A man detained by U.S. Immigration and Customs Enforcement was told by an officer at the Bristol County House of Corrections in North Dartmouth, Massachusetts, that he would “bet for him in a fight against another detainee.” When the man refused to engage in fights for the entertainment of officials and tried to file a complaint, the officer told him, “No one will believe baboon complaints.”
The detained man was then subjected to retaliation and further humiliation. Officers denied him hygiene products and his food was thrown away. They continued to refer to him as a “baboon” and “gorilla,” and encouraged others to “rattle his cage.”
“This type of abuse motivated by hate and bias has been on the rise under the Trump administration, but the federal government is not adequately tracking or combating it.”
In addition to physical and sexual assault, immigrants in detention are often subjected to bigoted remarks by facility personnel. The incident at Bristol County House of Corrections is just one of at least 800 complaints of abuse motivated by hate in 34 immigration detention facilities that have been documented since President Donald Trump took office, according to a new report from Freedom for Immigrants. The accounts of abuse were gathered by the nonprofit through visits, phone calls, and letters with people in immigration detention, as well as reported complaints obtained from the Department of Homeland Security.
“Some of these documented incidents of abuse are clearly motivated by hate, such as when an officer called someone a ‘dog’ and told them to ‘go fetch your food’ at the Theo Lacy Facility in Orange, California,” the report said. “This type of abuse motivated by hate and bias has been on the rise under the Trump administration, but the federal government is not adequately tracking or combating it.”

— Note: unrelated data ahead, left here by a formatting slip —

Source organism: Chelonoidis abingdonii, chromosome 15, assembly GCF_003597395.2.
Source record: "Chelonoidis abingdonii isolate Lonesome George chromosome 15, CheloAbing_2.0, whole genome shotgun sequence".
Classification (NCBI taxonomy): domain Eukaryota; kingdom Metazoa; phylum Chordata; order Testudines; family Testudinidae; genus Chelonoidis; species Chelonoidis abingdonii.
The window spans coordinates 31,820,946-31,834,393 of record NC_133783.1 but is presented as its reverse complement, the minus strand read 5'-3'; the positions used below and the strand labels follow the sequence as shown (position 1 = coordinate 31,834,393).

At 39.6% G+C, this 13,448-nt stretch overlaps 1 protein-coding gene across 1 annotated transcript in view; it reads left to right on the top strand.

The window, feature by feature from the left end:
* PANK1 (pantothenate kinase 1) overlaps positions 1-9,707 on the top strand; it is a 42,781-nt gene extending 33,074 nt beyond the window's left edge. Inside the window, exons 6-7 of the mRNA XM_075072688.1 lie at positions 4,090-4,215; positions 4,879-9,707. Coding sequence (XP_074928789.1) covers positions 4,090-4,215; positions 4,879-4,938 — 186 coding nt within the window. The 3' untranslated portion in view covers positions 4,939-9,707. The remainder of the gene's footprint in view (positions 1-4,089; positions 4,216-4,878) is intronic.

At Pinal County Jail in Florence, Arizona, a guard told a man to “look in the mirror to see King Kong.” Another immigrant was denied pain medication and an X-ray at Otay Detention Facility in San Diego, California, because of the prison’s medical staff dislike of “illegals [that] only come to the US to steal jobs from white people.”
Many of the immigrants in detention avoid submitting complaints out of fear of retaliation. If they did, chances are that the complaint would go unanswered or uninvestigated, said Liz Martinez, director of advocacy and strategic communications at Freedom for Immigrants. The organization previously filed a Freedom of Information Act request with the DHS for complaints of incidents relating to hate crimes in immigration detention centers between 2010 and 2017. The response to the FOIA request listed only 86 reported complaints — indicating that the agency does not properly track instances of hate-motivated abuse, Martinez said. (ICE did not respond to a request for comment about this story.)
Dehumanizing conditions at immigration detention facilities were rife under President Barack Obama’s administration, but advocacy groups say that the Trump administration’s racist rhetoric emboldened ICE officers and other immigration detention officials to respond to the those in their custody with mounting disdain, leading to a rise in reported incidents. Trump infamously launched his presidential campaign by calling Mexican immigrants rapists, criminals, and drug dealers, and more recently referred to immigrants as “animals” and used the word “infest” to describe migrants arriving in the United States.